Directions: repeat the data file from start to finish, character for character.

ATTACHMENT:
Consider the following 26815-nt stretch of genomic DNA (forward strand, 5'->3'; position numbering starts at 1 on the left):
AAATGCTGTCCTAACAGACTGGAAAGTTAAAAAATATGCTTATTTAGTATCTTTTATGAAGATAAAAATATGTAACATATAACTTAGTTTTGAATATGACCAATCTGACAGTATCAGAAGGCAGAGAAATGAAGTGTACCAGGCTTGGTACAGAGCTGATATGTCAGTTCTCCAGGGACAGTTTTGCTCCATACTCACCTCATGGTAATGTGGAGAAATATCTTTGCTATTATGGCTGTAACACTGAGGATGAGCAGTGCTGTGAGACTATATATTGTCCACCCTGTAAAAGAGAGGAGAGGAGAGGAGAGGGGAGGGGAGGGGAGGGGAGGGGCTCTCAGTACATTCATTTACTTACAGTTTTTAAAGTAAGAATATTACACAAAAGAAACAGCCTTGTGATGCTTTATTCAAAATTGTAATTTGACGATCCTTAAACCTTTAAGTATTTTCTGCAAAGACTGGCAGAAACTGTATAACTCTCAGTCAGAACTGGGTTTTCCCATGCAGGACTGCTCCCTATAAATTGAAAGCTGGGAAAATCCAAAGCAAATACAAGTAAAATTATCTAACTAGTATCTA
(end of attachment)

Consider the following 26815-nt stretch of genomic DNA (forward strand, 5'->3'; position numbering starts at 1 on the left):
AAATGCTGTCCTAACAGACTGGAAAGTTAAAAAATATGCTTATTTAGTATCTTTTATGAAGATAAAAATATGTAACATATAACTTAGTTTTGAATATGACCAATCTGACAGTATCAGAAGGCAGAGAAATGAAGTGTACCAGGCTTGGTACAGAGCTGATATGTCAGTTCTCCAGGGACAGTTTTGCTCCATACTCACCTCATGGTAATGTGGAGAAATATCTTTGCTATTATGGCTGTAACACTGAGGATGAGCAGTGCTGTGAGACTATATATTGTCCACCCTGTAAAAGAGAGGAGAGGAGAGGAGAGGGGAGGGGAGGGGAGGGGAGGGGCTCTCAGTACATTCATTTACTTACAGTTTTTAAAGTAAGAATATTACACAAAAGAAACAGCCTTGTGATGCTTTATTCAAAATTGTAATTTGACGATCCTTAAACCTTTAAGTATTTTCTGCAAAGACTGGCAGAAACTGTATAACTCTCAGTCAGAACTGGGTTTTCCCATGCAGGACTGCTCCCTATAAATTGAAAGCTGGGAAAATCCAAAGCAAATACAAGTAAAATTATCTAACTAGTATCTA